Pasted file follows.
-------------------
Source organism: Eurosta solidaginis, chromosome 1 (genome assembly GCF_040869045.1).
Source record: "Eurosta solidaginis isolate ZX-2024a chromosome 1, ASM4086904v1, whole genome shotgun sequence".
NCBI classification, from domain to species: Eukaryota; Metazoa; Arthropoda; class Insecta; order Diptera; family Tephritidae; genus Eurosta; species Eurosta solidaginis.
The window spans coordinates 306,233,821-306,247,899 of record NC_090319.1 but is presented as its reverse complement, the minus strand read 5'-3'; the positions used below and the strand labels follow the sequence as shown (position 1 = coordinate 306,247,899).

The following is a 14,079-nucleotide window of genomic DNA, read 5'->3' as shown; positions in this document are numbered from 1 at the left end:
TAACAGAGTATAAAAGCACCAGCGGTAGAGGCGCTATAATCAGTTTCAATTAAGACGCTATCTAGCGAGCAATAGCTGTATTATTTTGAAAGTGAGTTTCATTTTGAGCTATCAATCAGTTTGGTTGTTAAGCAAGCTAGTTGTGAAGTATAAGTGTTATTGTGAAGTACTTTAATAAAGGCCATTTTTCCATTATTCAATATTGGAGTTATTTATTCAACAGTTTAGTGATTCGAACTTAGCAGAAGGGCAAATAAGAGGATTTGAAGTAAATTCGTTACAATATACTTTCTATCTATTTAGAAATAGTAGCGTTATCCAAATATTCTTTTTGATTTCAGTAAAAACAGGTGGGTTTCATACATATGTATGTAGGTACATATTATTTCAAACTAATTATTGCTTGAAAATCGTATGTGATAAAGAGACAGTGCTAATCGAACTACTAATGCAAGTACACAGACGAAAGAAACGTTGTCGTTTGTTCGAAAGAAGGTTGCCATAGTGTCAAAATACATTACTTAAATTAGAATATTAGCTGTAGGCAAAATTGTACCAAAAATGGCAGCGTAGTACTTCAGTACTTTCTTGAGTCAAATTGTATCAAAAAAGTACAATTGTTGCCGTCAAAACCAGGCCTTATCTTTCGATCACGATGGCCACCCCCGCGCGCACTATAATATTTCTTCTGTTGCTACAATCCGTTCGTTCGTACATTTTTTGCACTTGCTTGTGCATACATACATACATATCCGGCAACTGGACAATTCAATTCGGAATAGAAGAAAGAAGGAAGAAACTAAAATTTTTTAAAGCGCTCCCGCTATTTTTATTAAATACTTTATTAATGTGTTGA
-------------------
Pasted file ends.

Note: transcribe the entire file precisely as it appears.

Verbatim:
Source organism: Eurosta solidaginis, chromosome 1 (genome assembly GCF_040869045.1).
Source record: "Eurosta solidaginis isolate ZX-2024a chromosome 1, ASM4086904v1, whole genome shotgun sequence".
NCBI classification, from domain to species: Eukaryota; Metazoa; Arthropoda; class Insecta; order Diptera; family Tephritidae; genus Eurosta; species Eurosta solidaginis.
The window spans coordinates 306,233,821-306,247,899 of record NC_090319.1 but is presented as its reverse complement, the minus strand read 5'-3'; the positions used below and the strand labels follow the sequence as shown (position 1 = coordinate 306,247,899).

The following is a 14,079-nucleotide window of genomic DNA, read 5'->3' as shown; positions in this document are numbered from 1 at the left end:
TAACAGAGTATAAAAGCACCAGCGGTAGAGGCGCTATAATCAGTTTCAATTAAGACGCTATCTAGCGAGCAATAGCTGTATTATTTTGAAAGTGAGTTTCATTTTGAGCTATCAATCAGTTTGGTTGTTAAGCAAGCTAGTTGTGAAGTATAAGTGTTATTGTGAAGTACTTTAATAAAGGCCATTTTTCCATTATTCAATATTGGAGTTATTTATTCAACAGTTTAGTGATTCGAACTTAGCAGAAGGGCAAATAAGAGGATTTGAAGTAAATTCGTTACAATATACTTTCTATCTATTTAGAAATAGTAGCGTTATCCAAATATTCTTTTTGATTTCAGTAAAAACAGGTGGGTTTCATACATATGTATGTAGGTACATATTATTTCAAACTAATTATTGCTTGAAAATCGTATGTGATAAAGAGACAGTGCTAATCGAACTACTAATGCAAGTACACAGACGAAAGAAACGTTGTCGTTTGTTCGAAAGAAGGTTGCCATAGTGTCAAAATACATTACTTAAATTAGAATATTAGCTGTAGGCAAAATTGTACCAAAAATGGCAGCGTAGTACTTCAGTACTTTCTTGAGTCAAATTGTATCAAAAAAGTACAATTGTTGCCGTCAAAACCAGGCCTTATCTTTCGATCACGATGGCCACCCCCGCGCGCACTATAATATTTCTTCTGTTGCTACAATCCGTTCGTTCGTACATTTTTTGCACTTGCTTGTGCATACATACATACATATCCGGCAACTGGACAATTCAATTCGGAATAGAAGAAAGAAGGAAGAAACTAAAATTTTTTAAAGCGCTCCCGCTATTTTTATTAAATACTTTATTAATGTGTTGA